The German family whose holding company owns controlling stakes in companies such as Krispy Kreme Doughnuts, Panera Bread, Pret a Manger and Einstein Bros. Bagels profited from the horrors of the Nazi regime, according to a report in a German newspaper.
The tabloid Bild, one of Germany's most popular papers, reported that Albert Reimann Sr. and Albert Reimann Jr., whose family backs JAB Holdings, had significant links to the Third Reich.
JAB Holdings is a privately-held conglomerate that has investments in a wide portfolio of global companies, among them Peet's Coffee, Keurig Green Mountain and Dr Pepper-Snapple. It acquired Einstein Noah Restaurant Group, which owns three national bagel chains - Einstein Bros., Noah's New York Bagels and Manhattan Bagel - in 2014.
The report found that Russian civilians and French prisoners of war were used as forced laborers in the family's factories and private villas around World War II, when it was involved in chemicals-related manufacturing mostly for the food industry, according to Deutsche Welle.
"It is all correct," family spokesman Peter Harf, who is one of two managing partners of JAB Holdings, told Bild. "Reimann Senior and Reimann Junior were guilty. The two men have passed away, but they actually belonged in prison."
The two men died in 1954 and 1984, respectively.
Other disclosures in the report include revelations that the two men were anti-Semites and avowed supporters of Adolf Hitler, and Reimann Sr. donated to the paramilitary SS force as early as 1933, according to Deutsche Welle.
Reimann Jr. once complained to the mayor of Ludwigshafen, where the family had an industrial chemicals company, that the French prisoners of war weren't working hard enough, Deutsche Welle reported.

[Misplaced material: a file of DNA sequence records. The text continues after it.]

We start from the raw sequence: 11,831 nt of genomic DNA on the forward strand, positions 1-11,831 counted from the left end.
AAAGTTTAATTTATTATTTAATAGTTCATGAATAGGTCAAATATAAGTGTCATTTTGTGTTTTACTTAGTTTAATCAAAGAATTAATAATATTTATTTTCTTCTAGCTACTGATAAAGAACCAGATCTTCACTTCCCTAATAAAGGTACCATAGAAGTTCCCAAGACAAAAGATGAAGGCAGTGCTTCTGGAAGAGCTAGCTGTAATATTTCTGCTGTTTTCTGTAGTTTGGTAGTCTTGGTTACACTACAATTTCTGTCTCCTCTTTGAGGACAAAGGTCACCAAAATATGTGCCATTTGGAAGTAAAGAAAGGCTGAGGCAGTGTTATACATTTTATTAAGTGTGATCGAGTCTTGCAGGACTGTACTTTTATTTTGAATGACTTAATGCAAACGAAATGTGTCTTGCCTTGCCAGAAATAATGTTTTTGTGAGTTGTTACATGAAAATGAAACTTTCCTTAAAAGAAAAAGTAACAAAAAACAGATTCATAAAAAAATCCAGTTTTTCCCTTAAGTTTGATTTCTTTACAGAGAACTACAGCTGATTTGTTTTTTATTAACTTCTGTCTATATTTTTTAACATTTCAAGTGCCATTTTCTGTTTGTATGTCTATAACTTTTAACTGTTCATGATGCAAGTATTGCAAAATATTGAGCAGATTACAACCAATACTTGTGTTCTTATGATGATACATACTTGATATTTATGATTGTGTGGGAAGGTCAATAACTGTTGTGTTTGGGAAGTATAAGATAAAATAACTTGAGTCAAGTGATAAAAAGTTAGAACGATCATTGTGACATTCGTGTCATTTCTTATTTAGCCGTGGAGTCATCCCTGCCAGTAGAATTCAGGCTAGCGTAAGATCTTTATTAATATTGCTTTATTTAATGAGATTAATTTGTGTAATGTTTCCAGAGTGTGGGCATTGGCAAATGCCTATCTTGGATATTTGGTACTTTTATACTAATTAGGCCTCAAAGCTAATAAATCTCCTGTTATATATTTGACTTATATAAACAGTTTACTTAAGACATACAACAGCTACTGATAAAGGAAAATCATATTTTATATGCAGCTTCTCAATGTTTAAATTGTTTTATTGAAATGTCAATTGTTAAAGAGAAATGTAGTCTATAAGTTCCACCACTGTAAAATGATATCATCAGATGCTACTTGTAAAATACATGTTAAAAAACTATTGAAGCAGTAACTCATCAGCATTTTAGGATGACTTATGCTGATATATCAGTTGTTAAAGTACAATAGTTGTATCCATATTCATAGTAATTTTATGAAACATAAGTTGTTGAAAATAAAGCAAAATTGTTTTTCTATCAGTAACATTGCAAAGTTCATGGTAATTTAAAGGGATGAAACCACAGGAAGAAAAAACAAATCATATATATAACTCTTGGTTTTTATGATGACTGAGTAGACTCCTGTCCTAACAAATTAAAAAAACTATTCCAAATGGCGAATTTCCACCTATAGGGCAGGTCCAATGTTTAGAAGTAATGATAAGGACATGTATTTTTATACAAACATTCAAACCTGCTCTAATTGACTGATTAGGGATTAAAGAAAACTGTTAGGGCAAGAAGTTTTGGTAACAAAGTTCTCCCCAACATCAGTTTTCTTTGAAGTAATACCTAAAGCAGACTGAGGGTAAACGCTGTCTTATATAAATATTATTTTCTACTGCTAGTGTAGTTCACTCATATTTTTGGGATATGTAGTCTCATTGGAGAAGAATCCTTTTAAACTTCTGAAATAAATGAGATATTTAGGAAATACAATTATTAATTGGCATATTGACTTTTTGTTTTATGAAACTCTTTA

The report was a reminder of the way that some private businesses that are willing to put moral and human rights concerns aside are able to profit from the repression of fascist regimes. Many German companies have reckoned with histories of collaboration with the Nazi regime, among them: Hugo Boss, Mercedes-Benz, BMW and others.
Harf told Bild that the company plans to give about $11 million to charity after learning of the family's history, the AFP reported. He said that the family had been looking into its past and in 2014 commissioned a historian, Paul Erker of Munich University, to study its ties to the Nazi regime, a work that has yet to be completed more than four years on. Harf said that the family plans to release more information about that study when it is done.
In an email, Erker confirmed that he was investigating the company's history during the Nazi era.
"It is about an overall story also in the industry context, but in which the subject of forced labor plays a central role," Erker said. "The mandate includes absolute scientific independence and unrestricted access to files, including the Benckiser Archive and family records. I ask for your understanding that I cannot provide any information on the details and results of the ongoing project."
JAB Holdings was founded in the 1820s by Johan A. Benckiser, according to CB insights, and now serves as the "investment vehicle" for the Reimann family.
It holds stakes in companies behind brands such as Mucinex, Woolite and Durex condoms, according to CB Insights, and is a majority shareholder of the beauty product company Coty. In recent years, its aggressive moves to expand beyond the world of household goods have drawn attention, particularly in the world of coffee and baked goods. It has reportedly spent more than $40 billion to acquire brands such as Peet's Coffee, Caribou Coffee and Keurig Green Mountain, Stumptown Coffee Roasters and Intelligentsia.
The Reimann family, which has been described repeatedly in news reports as "secretive," has an estimated wealth of some 33 billion euros, or about $37 billion, according to the AFP, and is believed to be the second-wealthiest in Germany. JAB Holdings did not respond to a request for comment.
Erker said he did not have an exact date yet when he expected to have his report ready.
According to the AFP, the company employed as many as 175 forced laborers, and produced items for the Nazi military and weapons industry. The company has not provided compensation to any of the forced laborers, "but we have since talked about what we can do now," Harf said.
"We want to do more and donate ten million euros to a suitable organization," he said.
This article was written by Eli Rosenberg, a reporter for The Washington Post. Luisa Beck contributed to this report.